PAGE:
Walk around the edge of Federal Hill on a 47-degree December night, and you see a city outlined in string after string of white lights.
It's an ideal winter picture: a boat or two in the harbor, maybe some ice-skaters circling on the newly reopened Rash Field rink. You might inhale a whiff of an oak log burning in a Montgomery Street fireplace.
But something's missing, something scores of Baltimoreans recall waiting for, watching and talking about: Where have those dazzling store windows gone? The kind that used to be present wherever a merchant was trying to sell a pair of roller skates or a Parker Brothers' game?
This is the season of Christmas rituals, of behavior that gets repeated every year. We all do things such as retrieving a beaten-up piece of paper with a recipe for nut-and-spice cake. Or inhaling the perfume of the fir trees at the 36th and Ednor Road side of old Memorial Stadium, where the veterans conduct their Christmas greens sale. Or thinking about the names on a card list, recalling old friends and good times.
Like so much at this sentimental and back-looking time of the year, recollections of those downtown store windows is perhaps brighter than their reality.
But I wouldn't bet on it.
Hearing again the deep-chested notes from the Laughing Santa or spotting the Littlest Angel just one more time would be reassuring on an annual visit to Howard and Lexington streets. (Whatever happened to the mechanically animated displays of Santa's workshop where the elves never stopped chopping wood and the reindeer perpetually nodded?)
My preference for window-shopping in downtown Baltimore was at night on a cold December evening. The stores were open, and plenty of people were out, but no one was pressured to buy anything. You were just there to look, to take in the free show, to see the newest, brightest and best merchandise.
Such a December night was for dreams, hopes, and very pretty things. In a way it was theater, this combination of windows and activities and people watching -- and at the same time, being part of the show.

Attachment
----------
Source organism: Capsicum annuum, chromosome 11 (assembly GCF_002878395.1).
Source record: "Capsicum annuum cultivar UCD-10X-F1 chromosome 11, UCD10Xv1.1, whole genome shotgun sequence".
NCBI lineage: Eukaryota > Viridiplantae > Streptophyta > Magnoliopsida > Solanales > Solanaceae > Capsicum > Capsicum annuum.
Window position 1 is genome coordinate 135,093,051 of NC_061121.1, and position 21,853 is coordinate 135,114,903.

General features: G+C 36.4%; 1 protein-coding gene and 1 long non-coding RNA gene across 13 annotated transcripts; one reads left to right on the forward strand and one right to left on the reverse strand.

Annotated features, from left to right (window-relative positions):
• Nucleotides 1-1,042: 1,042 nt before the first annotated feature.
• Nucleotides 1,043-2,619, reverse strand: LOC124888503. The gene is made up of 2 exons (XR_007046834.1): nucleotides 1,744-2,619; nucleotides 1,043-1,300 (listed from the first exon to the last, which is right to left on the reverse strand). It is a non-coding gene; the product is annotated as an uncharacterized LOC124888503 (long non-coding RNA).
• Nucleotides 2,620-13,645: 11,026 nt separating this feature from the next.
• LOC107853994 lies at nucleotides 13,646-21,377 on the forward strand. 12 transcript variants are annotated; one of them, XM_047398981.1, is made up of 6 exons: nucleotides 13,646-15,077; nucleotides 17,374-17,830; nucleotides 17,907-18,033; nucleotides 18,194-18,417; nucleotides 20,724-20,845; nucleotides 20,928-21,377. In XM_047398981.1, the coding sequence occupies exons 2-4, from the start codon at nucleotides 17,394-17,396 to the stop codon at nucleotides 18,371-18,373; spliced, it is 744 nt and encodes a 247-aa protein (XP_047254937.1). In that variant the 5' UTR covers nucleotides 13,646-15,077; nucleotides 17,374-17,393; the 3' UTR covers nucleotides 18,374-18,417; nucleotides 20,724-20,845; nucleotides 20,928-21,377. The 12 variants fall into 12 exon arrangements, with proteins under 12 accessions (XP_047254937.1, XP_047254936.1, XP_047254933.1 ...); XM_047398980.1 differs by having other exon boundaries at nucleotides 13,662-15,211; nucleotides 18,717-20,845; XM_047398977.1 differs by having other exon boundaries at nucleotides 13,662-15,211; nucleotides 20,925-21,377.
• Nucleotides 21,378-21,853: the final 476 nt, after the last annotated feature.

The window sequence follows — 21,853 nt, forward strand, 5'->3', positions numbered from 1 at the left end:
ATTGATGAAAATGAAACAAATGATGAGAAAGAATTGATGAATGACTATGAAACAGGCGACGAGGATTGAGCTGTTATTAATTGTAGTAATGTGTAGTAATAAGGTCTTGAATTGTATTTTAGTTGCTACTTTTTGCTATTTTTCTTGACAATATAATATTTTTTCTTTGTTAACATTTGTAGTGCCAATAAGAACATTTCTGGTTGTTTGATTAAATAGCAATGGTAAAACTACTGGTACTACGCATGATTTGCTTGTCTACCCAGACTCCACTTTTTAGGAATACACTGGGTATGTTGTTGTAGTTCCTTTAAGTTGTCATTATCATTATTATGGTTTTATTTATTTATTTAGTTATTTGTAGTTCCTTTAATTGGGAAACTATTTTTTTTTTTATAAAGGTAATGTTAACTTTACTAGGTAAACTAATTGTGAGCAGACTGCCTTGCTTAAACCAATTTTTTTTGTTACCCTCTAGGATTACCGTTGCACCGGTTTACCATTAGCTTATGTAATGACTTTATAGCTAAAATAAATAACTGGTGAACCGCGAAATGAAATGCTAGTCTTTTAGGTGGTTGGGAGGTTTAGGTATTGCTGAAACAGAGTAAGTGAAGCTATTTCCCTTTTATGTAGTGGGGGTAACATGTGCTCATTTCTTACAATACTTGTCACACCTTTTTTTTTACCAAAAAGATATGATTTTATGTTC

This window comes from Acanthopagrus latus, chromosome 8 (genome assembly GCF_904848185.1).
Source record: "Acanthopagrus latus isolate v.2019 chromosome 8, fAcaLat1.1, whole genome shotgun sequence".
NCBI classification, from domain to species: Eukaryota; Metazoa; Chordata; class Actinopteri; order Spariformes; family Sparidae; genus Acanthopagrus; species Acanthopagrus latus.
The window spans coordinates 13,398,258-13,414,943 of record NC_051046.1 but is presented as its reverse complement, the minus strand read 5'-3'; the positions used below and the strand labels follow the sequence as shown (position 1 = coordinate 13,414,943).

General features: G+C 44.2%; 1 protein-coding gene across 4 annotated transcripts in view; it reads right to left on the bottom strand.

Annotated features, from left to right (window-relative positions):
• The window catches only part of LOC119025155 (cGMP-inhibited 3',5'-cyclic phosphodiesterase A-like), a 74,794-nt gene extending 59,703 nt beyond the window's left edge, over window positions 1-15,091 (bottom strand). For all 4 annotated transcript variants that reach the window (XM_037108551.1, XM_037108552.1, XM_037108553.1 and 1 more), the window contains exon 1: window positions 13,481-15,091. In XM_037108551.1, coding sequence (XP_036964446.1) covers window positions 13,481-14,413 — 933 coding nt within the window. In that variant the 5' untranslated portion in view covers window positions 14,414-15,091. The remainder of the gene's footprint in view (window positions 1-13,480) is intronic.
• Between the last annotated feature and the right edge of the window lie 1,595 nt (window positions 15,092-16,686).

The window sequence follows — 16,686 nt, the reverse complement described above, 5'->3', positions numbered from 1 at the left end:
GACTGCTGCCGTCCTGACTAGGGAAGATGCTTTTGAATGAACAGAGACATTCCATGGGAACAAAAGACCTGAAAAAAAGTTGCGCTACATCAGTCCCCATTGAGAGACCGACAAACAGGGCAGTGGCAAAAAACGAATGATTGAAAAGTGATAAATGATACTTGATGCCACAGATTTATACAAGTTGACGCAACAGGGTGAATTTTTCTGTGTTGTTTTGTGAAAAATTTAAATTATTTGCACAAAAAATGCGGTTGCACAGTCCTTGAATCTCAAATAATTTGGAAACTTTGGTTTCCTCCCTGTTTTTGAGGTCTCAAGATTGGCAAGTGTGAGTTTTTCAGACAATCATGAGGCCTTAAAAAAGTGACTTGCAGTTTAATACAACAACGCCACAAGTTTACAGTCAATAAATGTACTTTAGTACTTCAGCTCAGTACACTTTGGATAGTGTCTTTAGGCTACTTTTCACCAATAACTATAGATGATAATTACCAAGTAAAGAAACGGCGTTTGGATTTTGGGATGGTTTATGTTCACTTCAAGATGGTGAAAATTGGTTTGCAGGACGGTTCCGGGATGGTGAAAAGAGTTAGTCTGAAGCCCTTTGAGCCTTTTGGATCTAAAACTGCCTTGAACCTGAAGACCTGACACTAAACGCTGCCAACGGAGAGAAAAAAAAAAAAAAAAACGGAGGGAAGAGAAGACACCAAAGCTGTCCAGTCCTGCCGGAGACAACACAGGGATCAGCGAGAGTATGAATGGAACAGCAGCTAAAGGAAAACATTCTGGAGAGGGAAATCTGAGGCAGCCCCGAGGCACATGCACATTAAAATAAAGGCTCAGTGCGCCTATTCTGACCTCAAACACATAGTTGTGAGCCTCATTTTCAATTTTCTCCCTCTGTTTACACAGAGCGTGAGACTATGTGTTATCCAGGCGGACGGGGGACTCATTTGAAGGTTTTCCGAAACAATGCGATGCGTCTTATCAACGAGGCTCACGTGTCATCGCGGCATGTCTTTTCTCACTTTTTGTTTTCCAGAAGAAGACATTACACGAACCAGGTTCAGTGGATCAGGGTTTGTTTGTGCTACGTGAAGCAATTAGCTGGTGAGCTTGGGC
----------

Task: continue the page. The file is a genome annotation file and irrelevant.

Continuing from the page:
The changing windows, year-to-year, always had some hits and flops, stars and props, and return engagements. Some windows took 10 minutes of watching just to catch all the detail of 30 little figures moving about on clockwork motors. Others were dull and stupid.
But for the most part, you knew the decorators and display people had worked weeks on this, their best effort of the year. It showed.
December's downtown thrills had some other dimensions and locales, too.
Consider the kilowatts behind the neon and flashing bulbs on the marquees of the Hippodrome, Town, Century, New, Stanley and Keith's theaters.
Brilliant light-shows exploded on the facades of the Bond and the Wonder clothes stores.
The neon Greyhound dog paced along at Howard and Centre. Camden Station flashed "GO - B&O.;"
Whether in the heart of the city's retailing district or on its edges, almost every retailer seemed to give the season its best shot -- Hochschild Kohn, Stewart's, Hutzler's, Brager's, May Company, the Hub, Julius Gutman, Lycett's and O'Neill's. The 5-and-10s, too.
Sometimes, even the drug stores were not Scrooges in the Christmas-window competition. I recall a plate-glass panel at the Read's, Howard and Lexington, the local chain perhaps best known for its straight-forward promotion of milk of magnesia.
But the one Read's window that stands out after the passing of 40 years was a sales tribute to the Honeymoon Express, a 98-cent wind-up toy that was just the sort of thing a chain drug store would carry.
When its key was turned, the little train circled around a landscape of tin mountains and lithographed valleys. It may have not been a really great toy, but it sure looked that way under a spotlight and with an appreciative sidewalk audience.